SA: What’s your business presence like in Texas? More generally, what are your impressions of the Texas and Austin startup scene and ‘smart cities’ scene?

VaultRMS: We’ve closed one small deal in Texas, in Cisco, and are looking for others! The Smart Cities Connect Conference in Austin, which we recently attended, gave us an audience far beyond the usual firefighter command staff members we’re used to meeting at fire conferences. We were able to discuss the next product we’re in the process of building out with several city managers from large metros across the US & Canada. We were also able to connect one of our partner companies with a large US city who is moving forward with a pilot of their new system to help manage frequent flyers on the city’s 911-system. Our team is glad we made it out and have every intention of joining next year.

Turning Waste Streams into Revenue Streams: How a Local Startup is Reducing Waste in Austin

Smarter Sorting is an Austin-based startup that repurposes selected materials from the waste stream through buyer identification and machine-made sorting. They save municipalities, including the City of Austin, money by offering them a lower cost service than the incineration fees they typically incur for removing hazardous waste products.  SmartAustin loves the combination of business model innovation, public-private partnership, and environmental benefit that Smarter Sorting’s approach represents. We are delighted to be partnering with Austin’s technology marketing consultancy, JDI, to develop an upcoming case study about Smarter Sorting. In the meantime, we worked with CEO Chris Ripley ("CR") to produce the sneak peak interview, below:

 
 

 

SA: How did you end up in Austin?

CR: Honestly? I threw a dart at the map and decided to move here. I had a number of other options.  But it seemed like the coolest place that I hadn’t lived. At the time, I was working on manufacturing chemicals and adhesives. We had revenue and employees, and we moved here to create a central base for the business.

SA: But that was before you started Smarter Sorting, which is in the resource recovery space. What’s the connection, and how did you make the change?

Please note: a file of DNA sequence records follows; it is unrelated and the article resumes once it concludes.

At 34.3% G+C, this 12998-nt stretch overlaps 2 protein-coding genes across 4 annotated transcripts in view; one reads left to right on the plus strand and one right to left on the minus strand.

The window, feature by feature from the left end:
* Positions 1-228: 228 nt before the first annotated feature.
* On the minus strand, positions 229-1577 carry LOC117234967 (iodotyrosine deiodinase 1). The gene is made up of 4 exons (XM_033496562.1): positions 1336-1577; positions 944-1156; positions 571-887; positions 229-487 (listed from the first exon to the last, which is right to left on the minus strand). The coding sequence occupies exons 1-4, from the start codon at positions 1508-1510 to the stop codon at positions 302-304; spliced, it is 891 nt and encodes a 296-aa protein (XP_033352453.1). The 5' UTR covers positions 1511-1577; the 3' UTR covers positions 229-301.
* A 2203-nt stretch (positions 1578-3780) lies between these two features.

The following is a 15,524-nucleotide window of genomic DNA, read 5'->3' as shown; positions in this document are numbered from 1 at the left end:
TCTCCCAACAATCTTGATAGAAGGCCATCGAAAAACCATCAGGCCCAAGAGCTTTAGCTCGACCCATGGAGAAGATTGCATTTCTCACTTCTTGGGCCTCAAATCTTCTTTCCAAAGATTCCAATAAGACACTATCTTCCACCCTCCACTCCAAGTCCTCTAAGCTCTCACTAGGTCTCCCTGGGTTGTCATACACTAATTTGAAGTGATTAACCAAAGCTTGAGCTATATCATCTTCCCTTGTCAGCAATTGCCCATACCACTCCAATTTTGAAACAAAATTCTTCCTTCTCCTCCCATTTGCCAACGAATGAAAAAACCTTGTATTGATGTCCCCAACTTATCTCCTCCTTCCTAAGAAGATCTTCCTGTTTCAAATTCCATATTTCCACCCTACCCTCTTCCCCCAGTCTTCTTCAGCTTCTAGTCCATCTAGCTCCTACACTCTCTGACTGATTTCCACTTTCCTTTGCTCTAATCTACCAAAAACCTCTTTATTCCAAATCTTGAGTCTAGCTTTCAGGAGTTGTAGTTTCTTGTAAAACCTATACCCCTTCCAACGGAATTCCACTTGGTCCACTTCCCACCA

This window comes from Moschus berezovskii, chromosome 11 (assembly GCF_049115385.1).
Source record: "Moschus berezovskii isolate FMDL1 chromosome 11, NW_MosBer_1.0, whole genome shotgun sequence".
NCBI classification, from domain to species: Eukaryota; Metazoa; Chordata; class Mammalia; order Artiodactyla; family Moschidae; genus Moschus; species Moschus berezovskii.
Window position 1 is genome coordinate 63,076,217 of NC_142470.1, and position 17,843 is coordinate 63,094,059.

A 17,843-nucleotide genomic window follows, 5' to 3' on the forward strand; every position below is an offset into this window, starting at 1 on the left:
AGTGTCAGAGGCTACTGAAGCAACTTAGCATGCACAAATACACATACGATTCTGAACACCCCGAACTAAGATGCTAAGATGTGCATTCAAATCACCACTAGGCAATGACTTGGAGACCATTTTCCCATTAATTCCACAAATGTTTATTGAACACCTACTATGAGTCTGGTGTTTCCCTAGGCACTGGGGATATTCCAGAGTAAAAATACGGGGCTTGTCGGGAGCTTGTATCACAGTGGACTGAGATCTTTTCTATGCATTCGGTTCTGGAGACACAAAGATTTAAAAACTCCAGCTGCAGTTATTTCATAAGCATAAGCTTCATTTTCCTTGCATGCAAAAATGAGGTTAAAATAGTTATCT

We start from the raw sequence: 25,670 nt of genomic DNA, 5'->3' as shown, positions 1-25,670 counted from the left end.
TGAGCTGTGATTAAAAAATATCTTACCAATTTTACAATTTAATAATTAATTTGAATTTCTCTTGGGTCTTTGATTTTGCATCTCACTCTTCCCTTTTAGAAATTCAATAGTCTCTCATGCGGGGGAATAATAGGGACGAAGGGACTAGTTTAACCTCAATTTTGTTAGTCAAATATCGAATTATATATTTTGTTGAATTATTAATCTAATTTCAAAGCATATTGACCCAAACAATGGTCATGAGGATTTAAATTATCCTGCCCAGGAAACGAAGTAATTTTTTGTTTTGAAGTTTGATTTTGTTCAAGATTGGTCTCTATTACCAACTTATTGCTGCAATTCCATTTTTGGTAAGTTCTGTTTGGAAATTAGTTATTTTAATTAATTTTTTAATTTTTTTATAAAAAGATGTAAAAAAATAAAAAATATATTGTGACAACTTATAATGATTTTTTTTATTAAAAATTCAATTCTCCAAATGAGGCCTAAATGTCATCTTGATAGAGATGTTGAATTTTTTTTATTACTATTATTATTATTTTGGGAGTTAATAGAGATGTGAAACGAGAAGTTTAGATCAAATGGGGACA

CR: So, I had 15 years of experience in paints, adhesives, sealants. But also in programming. I’ve done a bunch of different things! I had recently moved to Austin, and it was the wee hours of 2010. I was at Walmart and I ran into an official from Austin Resource Recovery (“ARR”). She was wearing a shirt that said, “I MAKE PAINT,” and so I made a beeline up to her. I tapped her on the shoulder and asked her about it. She explained that Austin Resource Recovery re-blends paint that has been thrown out and re-sells it.  We actually went straight from the Walmart to the ARR site to check it out!

They had developed a process for recycling paint without any knowledge of how paint is actually made. They had jerry-rigged a whole system together: They had attached paddles to drills to mix the paint and didn’t understand that there was industrial equipment that could do this, and in a higher quality, faster way. They had come up with ideas on their own, in a vacuum.  That was super-cool, but I really wanted to help them out. I did this first project pro bono.

One day, I was at ARR, and I noticed two $80/gallon containers of solvent, just sitting around. We had been working there all day and the containers looked abandoned, so I went to grab them. They went crazy! They said, “That’s hazardous waste!” So they were confounded because I was touching this hazardous waste and I was confounded because they considered this standard solvent to be hazardous waste!

After we worked through that, they said, “We actually already have a contract with someone for that.” That made more sense. I asked, “How much did they pay you?” They looked at me like I was crazy: “We have to pay $3-$4 to have that processed.” “What do you mean, ‘processed?’” I asked. “They are going to burn it,” they said.

That’s when I lifted my eyes and saw the forest. There were tons of resources that were all going to be lit on fire.  We like saying nicer words: ‘incinerated’, ‘turned into energy.’

I spent a few months looking into it and figured out that the best use of this specialty solvent was to clean printing presses. I found a buyer and took the material off of ARR’s hands for less than they were paying the incinerator folks.

SA: So, you were clearly leveraging some industry expertise that you already had. What were some of the growth areas you had to contend with as you stood up your new business?

CR: Well, I didn’t understand the intersection of politics and bureaucracy and law. I had to learn that. Each one of those took me quite some time to grasp.